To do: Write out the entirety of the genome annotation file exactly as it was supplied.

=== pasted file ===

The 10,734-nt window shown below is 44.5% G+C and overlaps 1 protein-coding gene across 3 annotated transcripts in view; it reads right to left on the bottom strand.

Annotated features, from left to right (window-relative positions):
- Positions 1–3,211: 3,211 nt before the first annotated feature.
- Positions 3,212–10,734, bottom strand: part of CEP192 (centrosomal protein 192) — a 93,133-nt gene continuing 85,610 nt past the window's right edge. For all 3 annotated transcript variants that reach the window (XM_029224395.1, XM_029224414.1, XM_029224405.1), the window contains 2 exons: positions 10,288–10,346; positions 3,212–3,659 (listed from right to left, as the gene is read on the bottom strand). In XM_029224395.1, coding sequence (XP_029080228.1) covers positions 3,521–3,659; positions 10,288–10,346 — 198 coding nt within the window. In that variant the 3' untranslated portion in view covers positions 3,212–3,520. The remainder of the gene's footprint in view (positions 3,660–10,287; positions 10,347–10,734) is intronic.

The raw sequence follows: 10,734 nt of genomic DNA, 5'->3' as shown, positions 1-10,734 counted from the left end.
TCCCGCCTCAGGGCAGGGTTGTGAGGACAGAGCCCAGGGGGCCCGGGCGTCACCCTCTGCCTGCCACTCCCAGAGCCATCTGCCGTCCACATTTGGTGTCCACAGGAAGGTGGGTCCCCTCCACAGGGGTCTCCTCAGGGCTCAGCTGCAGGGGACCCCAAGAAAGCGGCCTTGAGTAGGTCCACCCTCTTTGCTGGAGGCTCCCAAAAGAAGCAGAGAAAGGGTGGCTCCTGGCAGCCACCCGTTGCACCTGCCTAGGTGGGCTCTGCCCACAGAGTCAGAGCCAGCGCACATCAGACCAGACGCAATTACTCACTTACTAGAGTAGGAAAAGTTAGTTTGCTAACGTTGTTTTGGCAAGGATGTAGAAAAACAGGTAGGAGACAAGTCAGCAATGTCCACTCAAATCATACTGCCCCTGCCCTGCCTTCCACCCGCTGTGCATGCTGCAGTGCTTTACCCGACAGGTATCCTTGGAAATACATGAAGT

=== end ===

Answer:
The 10,734-nt window shown below is 44.5% G+C and overlaps 1 protein-coding gene across 3 annotated transcripts in view; it reads right to left on the bottom strand.

Annotated features, from left to right (window-relative positions):
- Positions 1–3,211: 3,211 nt before the first annotated feature.
- Positions 3,212–10,734, bottom strand: part of CEP192 (centrosomal protein 192) — a 93,133-nt gene continuing 85,610 nt past the window's right edge. For all 3 annotated transcript variants that reach the window (XM_029224395.1, XM_029224414.1, XM_029224405.1), the window contains 2 exons: positions 10,288–10,346; positions 3,212–3,659 (listed from right to left, as the gene is read on the bottom strand). In XM_029224395.1, coding sequence (XP_029080228.1) covers positions 3,521–3,659; positions 10,288–10,346 — 198 coding nt within the window. In that variant the 3' untranslated portion in view covers positions 3,212–3,520. The remainder of the gene's footprint in view (positions 3,660–10,287; positions 10,347–10,734) is intronic.

The raw sequence follows: 10,734 nt of genomic DNA, 5'->3' as shown, positions 1-10,734 counted from the left end.
TCCCGCCTCAGGGCAGGGTTGTGAGGACAGAGCCCAGGGGGCCCGGGCGTCACCCTCTGCCTGCCACTCCCAGAGCCATCTGCCGTCCACATTTGGTGTCCACAGGAAGGTGGGTCCCCTCCACAGGGGTCTCCTCAGGGCTCAGCTGCAGGGGACCCCAAGAAAGCGGCCTTGAGTAGGTCCACCCTCTTTGCTGGAGGCTCCCAAAAGAAGCAGAGAAAGGGTGGCTCCTGGCAGCCACCCGTTGCACCTGCCTAGGTGGGCTCTGCCCACAGAGTCAGAGCCAGCGCACATCAGACCAGACGCAATTACTCACTTACTAGAGTAGGAAAAGTTAGTTTGCTAACGTTGTTTTGGCAAGGATGTAGAAAAACAGGTAGGAGACAAGTCAGCAATGTCCACTCAAATCATACTGCCCCTGCCCTGCCTTCCACCCGCTGTGCATGCTGCAGTGCTTTACCCGACAGGTATCCTTGGAAATACATGAAGT